Immediately after the plane crash there were changes in the promotion’s talent roster. NWA World’s Heavyweight Champion Jack Brisco appeared in the area for a calendar week, starting on October 5th putting his World Title up against Wahoo McDaniel in Asheville, North Carolina and wrapping up his stay with a successful defense against top challenger Dory Funk, Jr. in Greensboro, North Carolina. In the middle of his stay, Brisco successfully defended his title against Paul Jones in Charlotte, Wahoo in Raleigh, and Paul Jones again in Norfolk, Virginia.


Another newcomer that arrived right after the plane crash in Wilmington, was a young muscular grappler from Arizona named Steve Strong. This tanned muscleman made his Mid-Atlantic debut on October 6th at Charlotte’s Park Center, teaming up with veteran Art Nelson against the popular duo of Swede Hanson and Johnny Weaver. Strong would become a major player with the promotion for the remainder of 1975.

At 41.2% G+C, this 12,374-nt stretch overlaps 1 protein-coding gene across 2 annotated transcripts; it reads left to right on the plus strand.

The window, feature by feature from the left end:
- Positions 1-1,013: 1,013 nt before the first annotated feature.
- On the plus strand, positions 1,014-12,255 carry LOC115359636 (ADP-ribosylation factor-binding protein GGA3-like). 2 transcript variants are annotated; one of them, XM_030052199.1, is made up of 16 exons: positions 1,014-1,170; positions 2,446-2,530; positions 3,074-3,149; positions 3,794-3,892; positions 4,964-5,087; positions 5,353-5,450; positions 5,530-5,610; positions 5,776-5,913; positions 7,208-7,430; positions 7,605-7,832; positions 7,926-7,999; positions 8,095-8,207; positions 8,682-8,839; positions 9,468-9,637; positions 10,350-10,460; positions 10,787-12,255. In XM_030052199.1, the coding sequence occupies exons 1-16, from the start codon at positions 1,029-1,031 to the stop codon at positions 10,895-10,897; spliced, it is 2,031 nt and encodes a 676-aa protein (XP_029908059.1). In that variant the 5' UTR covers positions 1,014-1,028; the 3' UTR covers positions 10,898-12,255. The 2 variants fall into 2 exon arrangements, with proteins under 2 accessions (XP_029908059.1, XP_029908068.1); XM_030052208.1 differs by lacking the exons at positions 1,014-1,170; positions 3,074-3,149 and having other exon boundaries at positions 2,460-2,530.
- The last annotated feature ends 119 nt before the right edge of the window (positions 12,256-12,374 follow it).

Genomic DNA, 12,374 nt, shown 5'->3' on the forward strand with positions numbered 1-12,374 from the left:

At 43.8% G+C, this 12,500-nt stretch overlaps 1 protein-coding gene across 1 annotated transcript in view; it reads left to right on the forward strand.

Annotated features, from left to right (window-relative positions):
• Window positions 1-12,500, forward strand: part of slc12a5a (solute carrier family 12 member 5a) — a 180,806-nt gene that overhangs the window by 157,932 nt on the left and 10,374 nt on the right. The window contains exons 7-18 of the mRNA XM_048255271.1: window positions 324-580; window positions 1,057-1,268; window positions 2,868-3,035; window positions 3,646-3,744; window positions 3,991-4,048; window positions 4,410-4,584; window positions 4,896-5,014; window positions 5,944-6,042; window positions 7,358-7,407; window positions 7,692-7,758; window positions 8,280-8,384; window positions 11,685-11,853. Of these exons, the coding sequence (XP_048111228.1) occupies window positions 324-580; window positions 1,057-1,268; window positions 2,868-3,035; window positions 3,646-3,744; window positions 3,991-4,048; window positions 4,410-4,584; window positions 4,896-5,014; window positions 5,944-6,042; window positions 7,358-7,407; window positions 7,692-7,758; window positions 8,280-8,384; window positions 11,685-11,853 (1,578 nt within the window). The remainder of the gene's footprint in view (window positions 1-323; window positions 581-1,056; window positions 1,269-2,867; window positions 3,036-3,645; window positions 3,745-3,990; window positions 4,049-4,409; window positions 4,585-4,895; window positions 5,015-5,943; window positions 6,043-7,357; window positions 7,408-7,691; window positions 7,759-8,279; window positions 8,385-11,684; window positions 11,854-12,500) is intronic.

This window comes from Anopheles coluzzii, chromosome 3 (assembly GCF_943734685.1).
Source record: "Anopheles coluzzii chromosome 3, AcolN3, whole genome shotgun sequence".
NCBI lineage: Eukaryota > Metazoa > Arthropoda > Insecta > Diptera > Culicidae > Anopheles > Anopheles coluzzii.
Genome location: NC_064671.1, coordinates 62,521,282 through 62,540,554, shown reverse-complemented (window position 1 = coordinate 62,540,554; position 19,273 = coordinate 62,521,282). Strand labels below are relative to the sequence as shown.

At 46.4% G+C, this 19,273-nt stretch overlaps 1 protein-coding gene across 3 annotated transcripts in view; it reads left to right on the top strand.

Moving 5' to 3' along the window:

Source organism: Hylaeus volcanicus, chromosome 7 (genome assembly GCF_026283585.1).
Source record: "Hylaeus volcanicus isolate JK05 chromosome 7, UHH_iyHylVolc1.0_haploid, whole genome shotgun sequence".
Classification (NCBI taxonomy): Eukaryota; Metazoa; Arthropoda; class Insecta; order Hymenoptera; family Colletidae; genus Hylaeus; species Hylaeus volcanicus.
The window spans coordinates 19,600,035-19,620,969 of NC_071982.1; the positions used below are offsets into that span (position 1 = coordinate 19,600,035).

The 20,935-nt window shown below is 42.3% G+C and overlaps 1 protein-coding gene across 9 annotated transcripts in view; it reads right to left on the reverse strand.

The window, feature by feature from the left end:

A week after Strong burst on the scene, he was joined by the premiere muscleman in professional wrestling, “Superstar” Billy Graham. For the remainder of the month of October, and for a good bit during the rest of 1975, Graham took dates that were designated for the injured Ric Flair. Graham’s first appearance in the area after the plane crash, was in Greenville, South Carolina on October 13th subbing for Flair against Wahoo McDaniel. During the remainder of October, Graham battled Wahoo in a number of memorable bouts. When Graham wasn’t wrestling Wahoo in singles competition, he was teaming with his buddy Steve Strong in a formidable rulebreaking tag team that by any definition was dominating.